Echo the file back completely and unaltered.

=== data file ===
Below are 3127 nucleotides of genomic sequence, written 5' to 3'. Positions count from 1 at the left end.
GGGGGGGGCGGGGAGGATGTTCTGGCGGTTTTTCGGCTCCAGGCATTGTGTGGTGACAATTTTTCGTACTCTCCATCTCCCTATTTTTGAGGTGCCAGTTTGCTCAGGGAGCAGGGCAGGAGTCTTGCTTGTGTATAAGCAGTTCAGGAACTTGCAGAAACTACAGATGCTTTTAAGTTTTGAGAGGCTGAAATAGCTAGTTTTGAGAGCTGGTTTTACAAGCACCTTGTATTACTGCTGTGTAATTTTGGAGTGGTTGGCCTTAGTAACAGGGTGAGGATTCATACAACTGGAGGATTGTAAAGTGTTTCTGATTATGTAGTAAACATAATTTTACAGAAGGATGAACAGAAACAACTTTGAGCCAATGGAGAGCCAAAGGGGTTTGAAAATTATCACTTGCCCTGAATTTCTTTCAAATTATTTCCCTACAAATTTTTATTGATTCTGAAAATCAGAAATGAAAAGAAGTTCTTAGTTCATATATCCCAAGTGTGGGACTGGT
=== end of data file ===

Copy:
Below are 3127 nucleotides of genomic sequence, written 5' to 3'. Positions count from 1 at the left end.
GGGGGGGGCGGGGAGGATGTTCTGGCGGTTTTTCGGCTCCAGGCATTGTGTGGTGACAATTTTTCGTACTCTCCATCTCCCTATTTTTGAGGTGCCAGTTTGCTCAGGGAGCAGGGCAGGAGTCTTGCTTGTGTATAAGCAGTTCAGGAACTTGCAGAAACTACAGATGCTTTTAAGTTTTGAGAGGCTGAAATAGCTAGTTTTGAGAGCTGGTTTTACAAGCACCTTGTATTACTGCTGTGTAATTTTGGAGTGGTTGGCCTTAGTAACAGGGTGAGGATTCATACAACTGGAGGATTGTAAAGTGTTTCTGATTATGTAGTAAACATAATTTTACAGAAGGATGAACAGAAACAACTTTGAGCCAATGGAGAGCCAAAGGGGTTTGAAAATTATCACTTGCCCTGAATTTCTTTCAAATTATTTCCCTACAAATTTTTATTGATTCTGAAAATCAGAAATGAAAAGAAGTTCTTAGTTCATATATCCCAAGTGTGGGACTGGT